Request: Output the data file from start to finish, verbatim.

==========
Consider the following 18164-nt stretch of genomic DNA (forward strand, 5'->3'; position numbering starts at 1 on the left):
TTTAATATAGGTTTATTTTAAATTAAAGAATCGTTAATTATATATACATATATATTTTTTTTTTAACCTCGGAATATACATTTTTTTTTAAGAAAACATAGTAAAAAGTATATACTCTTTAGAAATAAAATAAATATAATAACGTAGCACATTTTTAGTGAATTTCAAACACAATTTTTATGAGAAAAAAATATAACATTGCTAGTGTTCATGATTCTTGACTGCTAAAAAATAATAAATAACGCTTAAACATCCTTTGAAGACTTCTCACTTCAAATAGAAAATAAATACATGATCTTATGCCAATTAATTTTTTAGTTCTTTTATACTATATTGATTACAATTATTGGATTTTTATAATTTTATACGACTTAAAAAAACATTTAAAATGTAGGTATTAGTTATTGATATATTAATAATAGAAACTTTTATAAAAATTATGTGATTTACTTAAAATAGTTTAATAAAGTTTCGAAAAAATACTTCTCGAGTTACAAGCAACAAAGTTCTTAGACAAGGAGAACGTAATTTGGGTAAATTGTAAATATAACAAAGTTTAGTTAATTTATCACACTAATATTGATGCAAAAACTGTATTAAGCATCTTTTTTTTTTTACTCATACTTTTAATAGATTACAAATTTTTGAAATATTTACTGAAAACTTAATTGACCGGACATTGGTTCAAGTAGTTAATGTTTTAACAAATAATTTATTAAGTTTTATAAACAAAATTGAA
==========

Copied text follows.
Consider the following 18164-nt stretch of genomic DNA (forward strand, 5'->3'; position numbering starts at 1 on the left):
TTTAATATAGGTTTATTTTAAATTAAAGAATCGTTAATTATATATACATATATATTTTTTTTTTAACCTCGGAATATACATTTTTTTTTAAGAAAACATAGTAAAAAGTATATACTCTTTAGAAATAAAATAAATATAATAACGTAGCACATTTTTAGTGAATTTCAAACACAATTTTTATGAGAAAAAAATATAACATTGCTAGTGTTCATGATTCTTGACTGCTAAAAAATAATAAATAACGCTTAAACATCCTTTGAAGACTTCTCACTTCAAATAGAAAATAAATACATGATCTTATGCCAATTAATTTTTTAGTTCTTTTATACTATATTGATTACAATTATTGGATTTTTATAATTTTATACGACTTAAAAAAACATTTAAAATGTAGGTATTAGTTATTGATATATTAATAATAGAAACTTTTATAAAAATTATGTGATTTACTTAAAATAGTTTAATAAAGTTTCGAAAAAATACTTCTCGAGTTACAAGCAACAAAGTTCTTAGACAAGGAGAACGTAATTTGGGTAAATTGTAAATATAACAAAGTTTAGTTAATTTATCACACTAATATTGATGCAAAAACTGTATTAAGCATCTTTTTTTTTTTACTCATACTTTTAATAGATTACAAATTTTTGAAATATTTACTGAAAACTTAATTGACCGGACATTGGTTCAAGTAGTTAATGTTTTAACAAATAATTTATTAAGTTTTATAAACAAAATTGAA